Jan 14, 2013 at 7:31 pm · @ReplyReply to this comment ·
    • Snausages
      Snausages

      What she did last night was neither brave nor noteworthy, and Foster empowered no one but herself. As long as folks approach sexual orientation is a “personal” or “private matter” we are all oppressed. In this regard, she was as much of a coward as she was an early 1990s caricature of an “out” lesbian. The irony is that the essentially defined that caricature.

      You know what would’ve been nice? If she said, “Look: I’m a dyke. And I’m happy. Suck on it. Now, about the craft of acting…”

      Jan 14, 2013 at 7:41 pm · @ReplyReply to this comment ·
    • Rick
      Rick

      I did not see the awards show but after reading this artlicle and her stumbling words
      she did seem to be reluctant about just spitting out the news. But just love her for getting in front of a huge audience and telling, don’t hate her. There are enough obstacles in life for gays already, be happy for her.:-D

      Jan 14, 2013 at 7:58 pm · @ReplyReply to this comment ·
    • rf7777
      rf7777

      I really love Jody, but that speech was just weird. A somewhat self induglent(she is allowed) wandering ramble that did not make sense, yes. A brave coming out speech. Definitely not.

      My biggest take from it was that she was quitting acting… which I now hear she isn’t.

      Jan 14, 2013 at 8:13 pm · @ReplyReply to this comment ·
    • 1EqualityUSA
      1EqualityUSA

      what a boring world this would be if everybody gave the same kind of speeches, if everybody came out the same way, and we all had the same kind of friends.

      Jan 14, 2013 at 8:16 pm · @ReplyReply to this comment ·
    • skip
      skip

      imagine a world where everybody minded their own business

      Jan 14, 2013 at 9:57 pm · @ReplyReply to this comment ·
    • Evji108
      Evji108

      I kinda loved her speech and it made me love her more than ever. I felt it was a lot more than just a coming out speech. It was great stuff.

      Jan 14, 2013 at 10:57 pm · @ReplyReply to this comment ·
    • sfbeast
      sfbeast

      to me it was a rambling almost incomprehensible speech, pretending to be heartfelt and courageous, about not only her sexuality but her career. and i think she’s a big chicken.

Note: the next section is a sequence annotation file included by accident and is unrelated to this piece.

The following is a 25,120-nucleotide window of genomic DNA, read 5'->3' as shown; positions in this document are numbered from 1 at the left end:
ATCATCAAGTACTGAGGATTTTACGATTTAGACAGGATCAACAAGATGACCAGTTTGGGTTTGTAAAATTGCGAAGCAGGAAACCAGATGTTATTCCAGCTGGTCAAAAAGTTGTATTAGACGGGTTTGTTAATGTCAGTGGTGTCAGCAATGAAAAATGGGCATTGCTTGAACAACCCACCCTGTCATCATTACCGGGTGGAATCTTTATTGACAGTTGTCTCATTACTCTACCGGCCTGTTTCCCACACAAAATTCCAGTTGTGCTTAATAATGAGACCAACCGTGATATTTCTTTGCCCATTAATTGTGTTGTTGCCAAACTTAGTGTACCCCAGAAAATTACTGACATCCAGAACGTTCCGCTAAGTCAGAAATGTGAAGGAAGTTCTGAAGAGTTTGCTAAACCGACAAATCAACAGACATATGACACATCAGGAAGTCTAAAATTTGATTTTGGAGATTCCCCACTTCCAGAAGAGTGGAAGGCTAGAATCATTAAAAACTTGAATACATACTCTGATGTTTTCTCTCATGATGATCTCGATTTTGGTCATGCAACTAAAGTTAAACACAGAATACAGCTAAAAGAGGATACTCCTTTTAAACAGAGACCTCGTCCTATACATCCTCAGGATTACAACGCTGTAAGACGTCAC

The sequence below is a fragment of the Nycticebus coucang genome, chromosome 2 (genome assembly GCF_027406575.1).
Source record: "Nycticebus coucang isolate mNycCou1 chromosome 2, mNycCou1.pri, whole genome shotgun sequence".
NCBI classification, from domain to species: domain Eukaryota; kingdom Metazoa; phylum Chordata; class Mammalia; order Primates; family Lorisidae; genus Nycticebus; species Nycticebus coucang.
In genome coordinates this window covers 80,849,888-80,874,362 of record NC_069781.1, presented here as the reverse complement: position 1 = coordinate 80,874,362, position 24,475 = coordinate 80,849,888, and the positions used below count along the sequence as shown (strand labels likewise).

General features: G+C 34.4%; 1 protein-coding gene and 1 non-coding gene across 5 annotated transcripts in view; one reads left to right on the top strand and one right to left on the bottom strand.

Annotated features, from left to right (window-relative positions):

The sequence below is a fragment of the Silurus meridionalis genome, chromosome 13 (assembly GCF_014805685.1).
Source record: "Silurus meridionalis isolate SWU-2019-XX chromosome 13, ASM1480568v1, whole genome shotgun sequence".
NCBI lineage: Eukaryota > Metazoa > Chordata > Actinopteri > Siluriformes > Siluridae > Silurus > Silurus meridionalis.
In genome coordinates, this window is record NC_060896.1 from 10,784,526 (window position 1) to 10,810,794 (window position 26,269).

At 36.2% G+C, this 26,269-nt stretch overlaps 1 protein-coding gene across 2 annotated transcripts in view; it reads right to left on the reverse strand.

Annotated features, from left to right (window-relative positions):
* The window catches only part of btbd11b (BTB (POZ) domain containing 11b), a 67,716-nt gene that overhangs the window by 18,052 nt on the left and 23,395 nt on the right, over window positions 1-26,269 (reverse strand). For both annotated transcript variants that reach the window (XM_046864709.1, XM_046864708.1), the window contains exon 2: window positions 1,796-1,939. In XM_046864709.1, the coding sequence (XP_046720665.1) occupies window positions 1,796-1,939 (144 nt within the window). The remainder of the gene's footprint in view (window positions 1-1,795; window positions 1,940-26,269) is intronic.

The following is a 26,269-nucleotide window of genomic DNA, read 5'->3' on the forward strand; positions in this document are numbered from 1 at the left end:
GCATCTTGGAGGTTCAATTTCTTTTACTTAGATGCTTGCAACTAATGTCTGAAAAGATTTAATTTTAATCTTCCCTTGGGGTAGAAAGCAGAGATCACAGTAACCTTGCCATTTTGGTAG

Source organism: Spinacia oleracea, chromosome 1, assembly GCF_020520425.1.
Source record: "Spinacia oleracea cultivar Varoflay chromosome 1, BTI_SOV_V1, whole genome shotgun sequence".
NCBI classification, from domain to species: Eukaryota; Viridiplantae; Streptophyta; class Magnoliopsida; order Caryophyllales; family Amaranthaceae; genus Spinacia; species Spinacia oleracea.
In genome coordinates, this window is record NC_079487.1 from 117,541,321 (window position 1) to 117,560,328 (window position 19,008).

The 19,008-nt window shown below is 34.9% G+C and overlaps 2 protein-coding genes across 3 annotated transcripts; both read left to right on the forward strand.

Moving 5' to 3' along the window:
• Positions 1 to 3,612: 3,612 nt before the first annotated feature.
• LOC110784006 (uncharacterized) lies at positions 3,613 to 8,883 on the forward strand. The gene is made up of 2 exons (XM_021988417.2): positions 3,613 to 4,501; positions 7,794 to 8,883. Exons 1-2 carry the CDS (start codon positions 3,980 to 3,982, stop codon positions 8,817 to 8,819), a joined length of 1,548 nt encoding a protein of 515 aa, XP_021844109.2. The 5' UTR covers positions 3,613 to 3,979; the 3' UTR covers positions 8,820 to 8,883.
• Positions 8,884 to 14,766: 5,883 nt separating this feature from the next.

Jan 14, 2013 at 11:04 pm · @ReplyReply to this comment ·
    • LadyL
      LadyL

      @skip: Meaning?

      Jan 14, 2013 at 11:13 pm · @ReplyReply to this comment ·
    • breal
      breal

      To Jodi Foster, congratulations! and great job even though its none of our business. Keep doing what you are doing, don’t listen to a bunch of nobodies who won’t have anywhere near the accomplishments you do and will never make the money you have made. I think it is truly wonderful what you did. You have a beautiful family as well and I wish you all the best.

      An to the very small % of the glbt community who are berating her for what she did, I hope something terrible happens to you. I really do.

      Jan 14, 2013 at 11:22 pm · @ReplyReply to this comment ·
    • Joetx
      Joetx

      @Elloreigh: Me too.

      I saw the headlines that she came out during the Golden Globes. But when I watched it (I DVRed it), at no point did she say “I’m a lesbian” or “I’m gay.” Instead, you had to kind of read b/t the lines. So to me, it wasn’t quite the breakthrough some are making it out to be.

      Plus, her strange love affair w/ Mel Gibson is VERY disturbing.

      Jan 15, 2013 at 12:08 am · @ReplyReply to this comment ·
    • Lefty
      Lefty

      One of the main points of her speech it seems to me was to say that, you know, people are complicated. We all are.
      Why is saying “I’m gay” or “I’m a lesbian” somehow more emphatic than declaring her feelings for and the importance of the woman she spent a large part of her life living with?
      Frank Ocean has never said he’s gay or even bi, but he did talk about his feelings towards a man he was in a relationship with. To me, that is braver in many ways than just saying “I’m gay”. There’s an emotional component to Ocean’s declaration and the same too with Jodie Foster’s speech that would be entirely absent had they just adopted this seemingly taxonomical approach of signifying themselves as gay or bi and leaving it there. Notice how many of the gay celebrities who come out by just saying “I’m gay” then close up about any kind of sexual or emotional element of their sexuality. Which is not to criticise those people, because obviously them coming out is a brave step and a positive thing. It’s just that there are more ways to come out than just saying “I’m gay” – Jodie Foster made it quite clear years ago the love and life that she shared with Cydney Bernard.
      I’m baffled by her friendship with Mel Gibson, too – but surely no one’s in any doubt now about how important a friend he is for her, as she had him at her table and specifically mentioned him in her speech. I think he’s vile, but obviously she sees something more there and he means something to her. We don’t know these people, yet we constantly judge them as though we do.
      People are complicated. Why do we seek to simplify and reduce everything all the time?
      She came out a long time ago. Her Golden Globes speech was about so much more.
      Good for her. :)

      Jan 15, 2013 at 4:08 am · @ReplyReply to this comment ·
    • thof
      thof

      strong and sensitif!

      Jan 15, 2013 at 5:24 am · @ReplyReply to this comment ·